The Canadiens won the game in the first period when Backstrom, Geoffrion and Johnson pelted pucks behind Bower. Backstrom scored the first one while the Leafs’ Mahovlich was in the penalty box.
The attention of the Leafs on duty seemed to be diverted by other players, while Backstrom indulged in fancy footwork in the Leaf zone and, from 25 feet out, flung a high, hard shot into the far side of the Leafs’ net.
Geoffrion made it 2-0 on a shot from 35 feet out that seemed to be wide of the Leafs’ net. Bower reached to grab the puck but, in his anxiety, knocked it into his own net.
Johnson, the Canadiens’ calm, accomplished defenceman, scored their third goal with a slapshot from the blue line. The puck hit Leaf defenceman Allan Stanley and ricocheted past Bower who, by this time was highly exasperated.
Pulford, who almost equalled his aggressive, hard hitting deportment in the semifinal with Boston, scored the Leafs’ first goal on a power play in the second period. He deflected George Armstrong’s shot from the point past jumpin’ Jacques Plante. Defenceman Carl Brewer, another outstanding Leaf, had slid the puck to Armstrong from the other point.
But the callous Canadiens hit back with two goals, by Bonin and Geoffrion. Bonin was fortunate enough to collect a rebound off a Toronto defenceman’s leg. He proceeded 15 feet in the clear and belted the puck past Bower. An earlier shot by Henri Richard had bounced off a prominent shin directly to Bonin.
Then Geoffrion hammered in his second goal, again while the Leafs were short. Brewer was in the penalty box when the exponent of the “Boom Boom” shot, instead of trying to control a rolling puck, impulsively slammed it into the Leaf net from 40 feet. He took the easy way out.
The Leafs rallied admirably in the third period, and even the notoriously partisan Montréal crowd gave them encouragement. Mahovlich, who played only an ordinary game for him, scored their second goal when he came off the bench and picked up a pass from Billy Harris, and threw a 40-footer past Plante.
Olmstead scored the Leafs’ final goal, while the Canadiens were shorthanded. He was being yanked to the ice by that skillful yanker, Doug Harvey, when he launched a backhander after pouncing on a pass from Gerry Ehman. The shot, which appeared to be from 25 feet out, fooled the infuriated Plante.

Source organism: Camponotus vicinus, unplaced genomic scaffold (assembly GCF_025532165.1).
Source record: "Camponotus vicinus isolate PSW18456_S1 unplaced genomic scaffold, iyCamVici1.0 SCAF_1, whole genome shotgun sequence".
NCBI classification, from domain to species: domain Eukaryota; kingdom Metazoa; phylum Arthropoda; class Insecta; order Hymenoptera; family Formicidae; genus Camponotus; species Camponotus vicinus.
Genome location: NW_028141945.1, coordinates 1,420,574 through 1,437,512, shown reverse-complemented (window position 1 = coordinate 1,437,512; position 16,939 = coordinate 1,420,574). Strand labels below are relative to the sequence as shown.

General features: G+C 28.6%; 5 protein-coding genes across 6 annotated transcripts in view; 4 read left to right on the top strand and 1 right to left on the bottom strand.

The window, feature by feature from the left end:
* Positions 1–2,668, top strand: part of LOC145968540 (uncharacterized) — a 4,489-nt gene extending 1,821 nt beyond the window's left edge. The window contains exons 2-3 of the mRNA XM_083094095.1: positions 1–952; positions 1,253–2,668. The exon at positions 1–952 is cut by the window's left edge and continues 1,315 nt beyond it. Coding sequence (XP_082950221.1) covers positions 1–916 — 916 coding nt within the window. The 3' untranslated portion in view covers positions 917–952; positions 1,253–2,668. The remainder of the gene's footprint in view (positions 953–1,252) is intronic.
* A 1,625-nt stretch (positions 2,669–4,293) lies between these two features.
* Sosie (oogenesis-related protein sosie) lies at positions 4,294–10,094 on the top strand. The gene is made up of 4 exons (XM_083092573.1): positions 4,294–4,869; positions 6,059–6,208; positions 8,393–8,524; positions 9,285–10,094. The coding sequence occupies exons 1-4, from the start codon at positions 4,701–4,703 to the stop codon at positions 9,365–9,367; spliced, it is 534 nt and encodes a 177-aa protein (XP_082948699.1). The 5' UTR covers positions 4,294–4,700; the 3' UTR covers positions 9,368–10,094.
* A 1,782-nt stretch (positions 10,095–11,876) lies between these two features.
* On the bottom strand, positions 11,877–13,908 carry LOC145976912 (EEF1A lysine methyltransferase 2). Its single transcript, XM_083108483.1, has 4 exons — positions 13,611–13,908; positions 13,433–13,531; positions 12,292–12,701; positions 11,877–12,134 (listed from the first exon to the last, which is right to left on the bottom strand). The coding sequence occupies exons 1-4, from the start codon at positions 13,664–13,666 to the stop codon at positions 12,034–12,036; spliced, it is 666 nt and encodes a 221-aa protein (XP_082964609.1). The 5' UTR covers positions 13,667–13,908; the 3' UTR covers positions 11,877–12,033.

The Leafs subjected Plante to a few anxious moments in the final two minutes, when they sent six forwards foraging in the Montréal zone, but, like the great player he is under pressure, Plante repelled their dying thrusts.
Story originally published in The Globe & Mail, April 20, 1959; image property of Yardbarker
MTL PEN – 01:44 – Backstrom, cross checking
TOR PEN – 02:44 – Mahovlich, cross checking
MTL PP GOAL – 04:13 – Backstrom (Geoffrion, Moore)
MTL PEN – 10:24 – Harvey, high sticking
TOR PEN – 10:24 – Pulford, high sticking
MTL GOAL – 13:42 – Geoffrion (Harvey, Backstrom)
TOR PEN – 14:03 – Stewart, charging
MTL GOAL – 16:26 – Johnson (Backstrom)
MTL PEN – 04:10 – Harvey, hooking
TOR PP GOAL – 04:27 – Pulford (Armstrong, Brewer)
MTL GOAL – 09:55 – Bonin (Richard, Harvey)
TOR PEN – 18:29 – Brewer, charging
MTL PP GOAL – 19:25 – Geoffrion (Backstrom, Johnson)
MTL PEN – 07:03 – Harvey, holding
TOR GOAL – 12:07 – Mahovlich (Harris, Ehman)
TOR PEN – 15:12 – Baun, tripping
MTL PEN – 15:59 – Moore, hooking
TOR GOAL – 16:19 – Olmstead (Ehman, Mahovlich)
MTL – Plante (W, 30-33)
TOR – Bower (L, 32-37)
MTL – Goaltenders: Jacques Plante. Defence: Doug Harvey, Tom Johnson, Jean-Guy Talbot, Bob Turner. Forwards: Ralph Backstrom, Marcel Bonin, Bernie Geoffrion, Phil Goyette, Don Marshall, Ab McDonald, Dickie Moore, André Pronovost, Claude Provost, Henri Richard.
TOR – Goaltenders: Johnny Bower. Defence: Bobby Baun, Carl Brewer, Tim Horton, Marc Réaume, Allan Stanley. Forwards: George Armstrong (C), Dave Creighton, Brian Cullen, Dick Duff, Gerry Ehman, Billy Harris, Frank Mahovlich, Bert Olmstead, Bob Pulford, Larry Regan, Ron Stewart.